Thursday, April 12, 2007

Field break. Back to myself

This will be a really messy post. Some thoughts without an order…It’s really hard to express everything I feel now in words…

After 3 months I took a one week break. We went to Guatemala and visited Tikal – the old Mayan capital. In spite of 3 days in a bus, it was so worth it. And I am not talking just about the tourist, aesthetics and travel experience in general. This tour made me remember of who I am and that I AM. Really, after 3 months of being “nobody” it was high time to restore the inner me. I am writing “nobody” because I am, at least I was, nobody for the community I am working with. I meant nothing to them, I am and I’ll go – this is how we all start, I think. Do I have anything in common with these people?!

Where is the boundary between the tolerance, acceptance and kindness, and the unhealthy acting, the unfair for our informants spectacle the anthropologist arranges? Does the end of this theatre depend only on time we spend in the new place? I don’t think so. I’m really trying to do my best. I’m not judging these people and I don’t feel better than them. Not at all. I’m listening and I’m talking. But I’m not myself. I just can’t. I don’t feel the thread of mutual understanding. Have you all been yourself totally and deeply during your fieldwork? Did you feel uncomfortable with the situation you’ve created? How did you deal with the feeling of absurdity of your thoughts while being with your informants?

I can’t neither tell these people what I am really thinking, I could heart them. Am I not trusting them or they are not trusting me? Maybe here the time would help. But I don’t have time. 6 months is really nothing, especially when someone uses more time to find a place to plunge her ethnographic tentacles for a longer time! :) (bad me!). I know that these people don’t need to “get me”, but how I am supposed to get to know and understand them if they don’t know me? Is it fair? Have you ever thought that your personality is an obstacle for your work?

The break was important to me. And I think that this is why the new chapter of my work started much better. I was remembered of who I am, what I like, how I live and where I belong to. I was so concentrated on how the people live and what they think that I forgot why I actually came here and what I want to achieve… Total immersion? No, not at all. You are just sinking in the search of the nucleus of their life… You are not living their life. At least not at beginning where I still am, I think. It’s been more like desperate searching for answers that maybe don’t exist. Asking those who don’t know. Finding what you didn’t come for. I needed this one week off to start again. It may seem naïve and stupid, but now I know that nothing happens if I don’t find the answers. Why was I so stressed out?! I needed to be reminded that there is a world out there such as it used to be and that MY WORLD is still waiting for me. I think I don’t believe in the unity of the worlds… Does it make me a bad anthropologist?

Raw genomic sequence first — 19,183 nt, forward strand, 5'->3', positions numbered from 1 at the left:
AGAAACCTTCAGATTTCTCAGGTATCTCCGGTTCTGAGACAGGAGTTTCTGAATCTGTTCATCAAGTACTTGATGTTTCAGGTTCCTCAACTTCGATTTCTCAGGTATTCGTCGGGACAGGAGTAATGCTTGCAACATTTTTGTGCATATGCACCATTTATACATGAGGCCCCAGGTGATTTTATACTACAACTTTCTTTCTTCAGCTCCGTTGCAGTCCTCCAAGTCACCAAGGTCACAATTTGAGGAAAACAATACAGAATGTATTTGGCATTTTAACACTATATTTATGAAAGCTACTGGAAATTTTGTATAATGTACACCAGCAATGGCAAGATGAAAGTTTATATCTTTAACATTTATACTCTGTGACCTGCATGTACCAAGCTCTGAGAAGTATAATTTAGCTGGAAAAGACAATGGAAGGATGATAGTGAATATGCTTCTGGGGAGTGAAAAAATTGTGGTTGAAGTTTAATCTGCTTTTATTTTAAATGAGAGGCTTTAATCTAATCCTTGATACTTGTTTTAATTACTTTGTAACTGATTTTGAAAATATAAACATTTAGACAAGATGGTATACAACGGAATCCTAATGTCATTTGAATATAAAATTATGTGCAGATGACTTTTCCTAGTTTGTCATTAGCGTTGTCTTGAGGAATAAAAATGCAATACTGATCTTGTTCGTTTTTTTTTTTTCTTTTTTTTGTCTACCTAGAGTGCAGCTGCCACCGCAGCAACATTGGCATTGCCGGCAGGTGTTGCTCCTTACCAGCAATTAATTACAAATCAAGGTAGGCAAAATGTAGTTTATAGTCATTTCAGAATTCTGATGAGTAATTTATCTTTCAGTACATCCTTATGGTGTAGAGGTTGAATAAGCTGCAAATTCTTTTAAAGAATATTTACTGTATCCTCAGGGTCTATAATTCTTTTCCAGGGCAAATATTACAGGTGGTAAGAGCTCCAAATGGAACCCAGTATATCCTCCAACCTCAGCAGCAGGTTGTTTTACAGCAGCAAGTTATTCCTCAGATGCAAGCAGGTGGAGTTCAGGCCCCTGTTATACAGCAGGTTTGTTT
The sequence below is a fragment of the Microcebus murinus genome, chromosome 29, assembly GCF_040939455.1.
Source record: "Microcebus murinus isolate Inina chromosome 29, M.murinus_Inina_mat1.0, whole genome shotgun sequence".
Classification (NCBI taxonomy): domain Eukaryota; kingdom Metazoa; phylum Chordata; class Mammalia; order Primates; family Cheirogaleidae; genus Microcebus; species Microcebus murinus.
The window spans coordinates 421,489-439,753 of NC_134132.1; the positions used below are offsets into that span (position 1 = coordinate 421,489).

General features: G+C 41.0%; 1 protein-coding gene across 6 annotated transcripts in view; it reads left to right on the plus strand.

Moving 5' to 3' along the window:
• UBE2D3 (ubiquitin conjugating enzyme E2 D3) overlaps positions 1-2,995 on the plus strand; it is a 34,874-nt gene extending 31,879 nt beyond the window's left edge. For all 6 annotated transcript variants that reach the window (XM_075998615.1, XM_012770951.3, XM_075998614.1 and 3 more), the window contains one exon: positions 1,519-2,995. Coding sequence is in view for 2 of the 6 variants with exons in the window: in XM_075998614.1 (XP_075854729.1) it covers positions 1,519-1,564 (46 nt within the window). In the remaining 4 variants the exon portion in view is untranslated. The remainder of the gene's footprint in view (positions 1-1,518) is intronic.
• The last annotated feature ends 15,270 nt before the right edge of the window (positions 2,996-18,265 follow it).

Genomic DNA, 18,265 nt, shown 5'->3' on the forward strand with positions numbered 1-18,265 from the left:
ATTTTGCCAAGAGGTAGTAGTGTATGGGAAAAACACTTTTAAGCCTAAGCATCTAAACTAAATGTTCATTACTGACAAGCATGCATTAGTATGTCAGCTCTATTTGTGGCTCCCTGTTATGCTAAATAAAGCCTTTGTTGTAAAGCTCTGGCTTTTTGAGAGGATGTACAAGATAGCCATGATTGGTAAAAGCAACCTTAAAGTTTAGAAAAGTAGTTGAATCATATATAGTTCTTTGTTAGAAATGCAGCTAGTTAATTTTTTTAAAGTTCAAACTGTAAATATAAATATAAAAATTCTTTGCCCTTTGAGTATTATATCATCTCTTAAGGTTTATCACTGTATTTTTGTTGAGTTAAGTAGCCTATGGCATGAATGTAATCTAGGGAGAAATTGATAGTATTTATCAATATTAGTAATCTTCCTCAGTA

I just have to say that it’s not because of the “cultural shock” or the language problem. I don’t have neither problems with being “exotic” to the natives. Having come to Norway some time before the “polish invasion” there, I am used to being “the other” and “the exotic”. I am used to all those sometimes irritating small questions (come on, it’s not fair, we’re asking them the same irritating small questions). Living in a foreign-language country toughened me also up so I don’t suffer from the classic frustration a lot of us have when coming to the field. These people didn’t surprised me. I surprised myself…

I’ve never wanted to do “the village fieldwork” and it turned out to be so. Maybe this fact put me off my stroke… I just wanted to work with something that was impossible here and this could be the main reason to my disappointment. But now, go me! I have to use the time I still have and try to learn a lesson and keep doing what I am expected to and what I really dreamt about.

The heat drives me crazy! :)